Try to imagine this. A few years from now, maybe we could set up several granola projects in, say, 25 cities across the US. Each one would bake fresh, hand-made, locally sourced, granola products, delicious enough for a French president, healthy enough for any nasty dietician. (Even sauces will pass muster since a plain, heart-healthy yogurt will do.) And each of these operations could provide an onramp into the job market for 20-30 refugees each year.
It’s not inconceivable. When we decided to become a non-profit, part of our goal was replication. That’s when our efforts will really start to pay off. These new granola projects could rely on us as a template. We’d provide recipes and instructions. They’d use our production and packaging solutions. They’d piggyback on our web site. With our reputation for cereal haute cuisine established, marketing in new local markets would be easier. Increased scale would permit better deals on raw ingredients.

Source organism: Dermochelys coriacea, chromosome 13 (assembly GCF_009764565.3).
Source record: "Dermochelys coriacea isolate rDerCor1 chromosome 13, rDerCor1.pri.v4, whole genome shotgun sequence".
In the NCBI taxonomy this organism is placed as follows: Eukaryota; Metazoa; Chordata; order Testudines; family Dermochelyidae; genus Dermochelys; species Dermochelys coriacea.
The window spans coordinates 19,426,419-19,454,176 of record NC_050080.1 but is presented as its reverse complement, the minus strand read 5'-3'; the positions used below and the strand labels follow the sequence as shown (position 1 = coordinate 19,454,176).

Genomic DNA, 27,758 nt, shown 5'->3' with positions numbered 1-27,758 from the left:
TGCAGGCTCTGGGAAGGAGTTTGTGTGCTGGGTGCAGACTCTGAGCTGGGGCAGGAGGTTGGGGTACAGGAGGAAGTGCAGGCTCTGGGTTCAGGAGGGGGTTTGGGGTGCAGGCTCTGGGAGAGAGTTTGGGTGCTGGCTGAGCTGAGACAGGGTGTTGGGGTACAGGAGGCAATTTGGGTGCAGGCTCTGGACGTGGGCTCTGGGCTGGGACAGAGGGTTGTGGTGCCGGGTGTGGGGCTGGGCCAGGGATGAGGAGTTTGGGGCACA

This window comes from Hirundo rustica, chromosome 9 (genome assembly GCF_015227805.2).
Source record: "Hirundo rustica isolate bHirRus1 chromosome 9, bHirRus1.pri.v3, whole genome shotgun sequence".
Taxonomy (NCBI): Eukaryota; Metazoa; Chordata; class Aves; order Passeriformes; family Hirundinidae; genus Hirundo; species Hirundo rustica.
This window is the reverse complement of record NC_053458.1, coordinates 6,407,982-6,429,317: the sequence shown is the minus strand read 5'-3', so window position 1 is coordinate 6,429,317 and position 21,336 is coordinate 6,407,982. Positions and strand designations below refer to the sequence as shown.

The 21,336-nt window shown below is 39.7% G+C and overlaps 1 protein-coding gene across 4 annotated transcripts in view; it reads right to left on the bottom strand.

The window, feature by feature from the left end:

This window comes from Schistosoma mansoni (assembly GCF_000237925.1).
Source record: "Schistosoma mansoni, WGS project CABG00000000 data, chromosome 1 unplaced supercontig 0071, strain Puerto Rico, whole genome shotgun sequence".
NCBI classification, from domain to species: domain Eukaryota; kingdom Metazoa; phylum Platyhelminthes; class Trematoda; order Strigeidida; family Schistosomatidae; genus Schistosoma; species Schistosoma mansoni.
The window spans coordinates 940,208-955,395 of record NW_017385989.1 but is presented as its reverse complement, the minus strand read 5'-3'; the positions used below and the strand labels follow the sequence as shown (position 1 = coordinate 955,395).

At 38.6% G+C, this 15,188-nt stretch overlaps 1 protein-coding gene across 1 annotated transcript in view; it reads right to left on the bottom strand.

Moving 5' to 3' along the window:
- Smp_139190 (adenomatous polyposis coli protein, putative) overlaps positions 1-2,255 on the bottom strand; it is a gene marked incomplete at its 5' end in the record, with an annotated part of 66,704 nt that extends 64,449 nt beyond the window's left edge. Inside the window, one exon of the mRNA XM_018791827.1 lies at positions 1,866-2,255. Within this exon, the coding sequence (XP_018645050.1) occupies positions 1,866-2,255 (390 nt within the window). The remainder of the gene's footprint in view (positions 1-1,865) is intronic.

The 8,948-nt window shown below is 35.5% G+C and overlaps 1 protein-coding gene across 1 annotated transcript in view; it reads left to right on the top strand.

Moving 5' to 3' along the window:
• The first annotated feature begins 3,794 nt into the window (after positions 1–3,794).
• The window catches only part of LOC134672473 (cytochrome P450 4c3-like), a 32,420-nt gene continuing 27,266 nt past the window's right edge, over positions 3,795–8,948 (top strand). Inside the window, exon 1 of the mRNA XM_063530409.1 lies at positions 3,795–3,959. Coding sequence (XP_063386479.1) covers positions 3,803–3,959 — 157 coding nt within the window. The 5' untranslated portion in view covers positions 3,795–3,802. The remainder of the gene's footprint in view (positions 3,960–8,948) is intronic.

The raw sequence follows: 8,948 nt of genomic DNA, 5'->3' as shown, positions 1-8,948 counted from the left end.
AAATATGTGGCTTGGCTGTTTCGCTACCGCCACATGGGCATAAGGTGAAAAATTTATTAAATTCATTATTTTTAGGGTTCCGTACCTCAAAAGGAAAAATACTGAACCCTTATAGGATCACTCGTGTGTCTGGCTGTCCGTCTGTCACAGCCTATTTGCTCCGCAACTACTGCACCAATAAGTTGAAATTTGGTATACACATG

And the impact? I realize that 750 refugees (i.e. 25 granola company chapters working with 30 per year) might be just a blip on the national job-development radar, but the test of impact is not size but how much gets accomplished. It’s hard to imagine a more strategic demographic than newly arrived refugees. Nearly every refugee we work with becomes the first in their family to find a job. Many become leaders in their new and growing ethnic communities. Whatever happens—good or bad—snowballs. Experience builds expectations. Will refugees see themselves as insiders or outsiders? Are they in a system that rewards persistence and hard work? Will they be allowed to contribute or forced to rely on handouts? Will their cultural strengths be seen as assets? Is all that effort to integrate, and learn English, and become citizens worth it? Can language or literacy barriers be overcome? Do their kids really have a chance if they apply themselves in school? How real is hope?